CS 420/594: Advanced Topics in Machine Intelligence

Fall 2004: Complex Systems and Self-Organization

Bruce MacLennan
Phone: 974-5067
Office: 217 Claxton Complex
Hours: 2:00-3:30 MW, or make an appointment
Email: maclennan@cs.utk.edu

Yifan Tang
Phone: 974-8990
Office:  124 Claxton Complex
Hours: 5:00-6:00 W, or make an appointment
Email: ytang@cs.utk.edu

Classes: 3:40-4:55 MW in Cl 205

Directory of Handouts, Labs, etc.
(currently empty)

Class listserv (cs594compsys) archives.

Directory of Software, including Unix programs from CBN

This page: http://www.cs.utk.edu/~mclennan/Classes/420



CS 420 covers advanced topics in machine intelligence with an emphasis on faculty research; CS 594 is similarly focused on faculty research. In the Fall semester of 2004 the topic for my CS 420/594 will be complex systems and self-organization.

Fundamental to the theory and implementation of massively parallel, distributed computation systems is an understanding of the behavior and self-organization of complex systems: systems in which the interaction of the components is not simply reducible to the properties of the components.  How should systems of millions of independent computational (or robotic) agents cooperate in order to process information and achieve their goals, in a way that is efficient, self-optimizing, adaptive, and robust in the face of damage or attack? 

Fortunately, nature provides many models from which we can learn.  In this course we will discuss natural systems that solve some of the same problems that we want to solve, including adaptive path minimization by ants, wasp and termite nest building, army ant raiding, fish schooling and bird flocking, pattern formation in animal coats, coordinated cooperation in slime molds, synchronized firefly flashing, soft constraint satisfaction in spin glasses, evolution by natural selection, game theory and the evolution of cooperation, computation at the edge of chaos, and information processing in the brain.

We will also investigate specific computational applications of these ideas, including artificial neural networks, simulated annealing, cellular automata, ant colony optimization, artificial immune systems, particle swarm optimization, and genetic algorithms and other evolutionary computation systems.
This is a project-oriented course and the lectures make extensive use of simulations and other computer demonstrations.


This is a project-oriented course and therefore all students will be expected to have basic programming skills.

 Students taking the couse for graduate credit should have basic calculus through differential equations (e.g. Mat 231, 241), linear algebra (e.g. Mat 251), probability and statistics (e.g. Mat 323). Note! Take these prerequisites seriously! You will need these skills to understand the material, to do the homework and to do the projects.


Your grade will be based on  a series  of projects, in which you will conduct and write up experiments using the software  associated with Flake's book, as well as conducting experiments with software that you program yourself.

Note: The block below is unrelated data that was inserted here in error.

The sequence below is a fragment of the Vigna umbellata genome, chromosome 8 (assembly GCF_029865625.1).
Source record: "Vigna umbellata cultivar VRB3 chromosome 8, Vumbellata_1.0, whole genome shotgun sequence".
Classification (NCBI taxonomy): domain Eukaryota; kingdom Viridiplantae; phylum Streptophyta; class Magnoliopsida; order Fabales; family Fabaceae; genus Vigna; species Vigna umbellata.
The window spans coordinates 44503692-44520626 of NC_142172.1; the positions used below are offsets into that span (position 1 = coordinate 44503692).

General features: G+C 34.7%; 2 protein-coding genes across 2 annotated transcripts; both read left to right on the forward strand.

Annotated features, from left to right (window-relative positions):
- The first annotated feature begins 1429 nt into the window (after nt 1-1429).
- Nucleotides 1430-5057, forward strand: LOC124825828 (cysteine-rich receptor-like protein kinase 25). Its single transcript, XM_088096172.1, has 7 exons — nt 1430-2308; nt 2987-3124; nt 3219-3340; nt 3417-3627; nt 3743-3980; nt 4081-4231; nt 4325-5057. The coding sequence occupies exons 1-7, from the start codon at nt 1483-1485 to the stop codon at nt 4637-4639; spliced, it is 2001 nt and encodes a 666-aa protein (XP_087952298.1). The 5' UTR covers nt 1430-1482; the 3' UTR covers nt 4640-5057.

Students taking CS 594 (i.e. the course for graduate credit) will be expected to do specified additional work, including some mathematical analysis.

Subject to change!


CS 420 & 594:  Flake, Gary William.  The Computational Beauty of Nature.  MIT Press, 1998.  See also the book's online webpage (including software).

CS 594:  Bar-Yam, Yaneer.  Dynamics of Complex Systems.  Perseus, 1997. This book is available online in pdf format.

Tentative List of Topics

(Chapter numbers refer to Flake unless otherwise specified.  Slides from the Fall 2003 version of the course are still available on its website.  Note: An "*" after the lecture number indicates that the slides were revised after class.)
  1. Overview: course description, the complex systems field, complex systems, emergence, complexity, methods
    Lectures: 1*, 2*.

  2. Cellular Automata: Wolfram's classification, Langton's lambda, CA models in nature, excitable media (ch. 15)
    Lectures: 3*, 4*, 5, 6, 7*.

  3. Autonomous Agents and Self-Organization: termites, ants, flocks, herds, and schools (ch. 16)
    Lectures: 8*, 9*, 10*, 11*, 12, 13, 14, 15*, 16.

    Some links on synchronized fireflies in the Smoky Mountains:
    Links on flocking & schooling behavior:
  4. Competition and Cooperation: zero- and nonzero-sum games, iterated prisoner's dilemma, stable strategies, ecological & spatial models (ch. 17)
    Lectures: 17*, 18*, 19*.

    Some useful links:

  5. Natural and Analog Computation: artificial neural nets, associative memory, Hebbian learning, Hopfield networks (ch. 18)
    Lectures: 20 [1.4 MB], 21* [1 MB], 22*, 23* [1.5 MB], 24*, 25.

    A useful link:

  6. Complex Systems & Phase Transitions: summary (ch. 19)

  7. Genetics and Evolution: biological adaptation & evolution, genetic algorithms, schema theorem (ch. 20)
    Lectures: 26, 27.

  8. Neural Networks and Learning: pattern classification & linear separability, single- and multilayer perceptrons, backpropagation, internal representation (ch. 22)
    Lectures: 28, 29*.

  9. Adaptation: summary (ch. 23)

    As time permits:

  10. Nonlinear Dynamics in Simple Maps (ch. 10)
  11. Strange Attractors (ch. 11)
  12. Producer-Consumer Dynamics (ch. 12)
  13. Controlling Chaos (ch. 13)
  14. Chaos, Randomness, and Computability (ch. 14)
We will do about one topic every week or so. 



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Last updated:  2004-11-29.